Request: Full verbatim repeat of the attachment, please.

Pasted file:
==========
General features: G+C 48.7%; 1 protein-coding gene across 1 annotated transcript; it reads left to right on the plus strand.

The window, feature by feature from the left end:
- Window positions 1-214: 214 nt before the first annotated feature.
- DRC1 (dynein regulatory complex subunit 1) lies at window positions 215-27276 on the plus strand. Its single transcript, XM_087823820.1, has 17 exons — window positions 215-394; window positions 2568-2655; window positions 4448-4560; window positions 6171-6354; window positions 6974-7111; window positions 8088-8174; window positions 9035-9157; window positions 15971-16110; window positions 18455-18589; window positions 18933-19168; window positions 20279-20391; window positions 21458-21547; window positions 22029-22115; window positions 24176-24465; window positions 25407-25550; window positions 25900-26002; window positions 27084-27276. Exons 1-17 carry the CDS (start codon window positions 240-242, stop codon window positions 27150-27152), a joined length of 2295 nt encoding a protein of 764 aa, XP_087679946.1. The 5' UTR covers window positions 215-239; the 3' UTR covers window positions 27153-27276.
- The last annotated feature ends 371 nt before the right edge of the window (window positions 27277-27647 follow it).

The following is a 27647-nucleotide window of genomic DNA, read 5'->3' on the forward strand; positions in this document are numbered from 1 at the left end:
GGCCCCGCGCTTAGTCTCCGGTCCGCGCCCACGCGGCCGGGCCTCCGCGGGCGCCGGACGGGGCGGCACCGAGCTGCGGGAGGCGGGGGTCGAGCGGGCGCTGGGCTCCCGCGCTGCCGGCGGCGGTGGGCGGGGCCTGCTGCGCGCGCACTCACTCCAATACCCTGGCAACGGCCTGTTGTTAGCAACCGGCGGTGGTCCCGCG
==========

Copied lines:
General features: G+C 48.7%; 1 protein-coding gene across 1 annotated transcript; it reads left to right on the plus strand.

The window, feature by feature from the left end:
- Window positions 1-214: 214 nt before the first annotated feature.
- DRC1 (dynein regulatory complex subunit 1) lies at window positions 215-27276 on the plus strand. Its single transcript, XM_087823820.1, has 17 exons — window positions 215-394; window positions 2568-2655; window positions 4448-4560; window positions 6171-6354; window positions 6974-7111; window positions 8088-8174; window positions 9035-9157; window positions 15971-16110; window positions 18455-18589; window positions 18933-19168; window positions 20279-20391; window positions 21458-21547; window positions 22029-22115; window positions 24176-24465; window positions 25407-25550; window positions 25900-26002; window positions 27084-27276. Exons 1-17 carry the CDS (start codon window positions 240-242, stop codon window positions 27150-27152), a joined length of 2295 nt encoding a protein of 764 aa, XP_087679946.1. The 5' UTR covers window positions 215-239; the 3' UTR covers window positions 27153-27276.
- The last annotated feature ends 371 nt before the right edge of the window (window positions 27277-27647 follow it).

The following is a 27647-nucleotide window of genomic DNA, read 5'->3' on the forward strand; positions in this document are numbered from 1 at the left end:
GGCCCCGCGCTTAGTCTCCGGTCCGCGCCCACGCGGCCGGGCCTCCGCGGGCGCCGGACGGGGCGGCACCGAGCTGCGGGAGGCGGGGGTCGAGCGGGCGCTGGGCTCCCGCGCTGCCGGCGGCGGTGGGCGGGGCCTGCTGCGCGCGCACTCACTCCAATACCCTGGCAACGGCCTGTTGTTAGCAACCGGCGGTGGTCCCGCG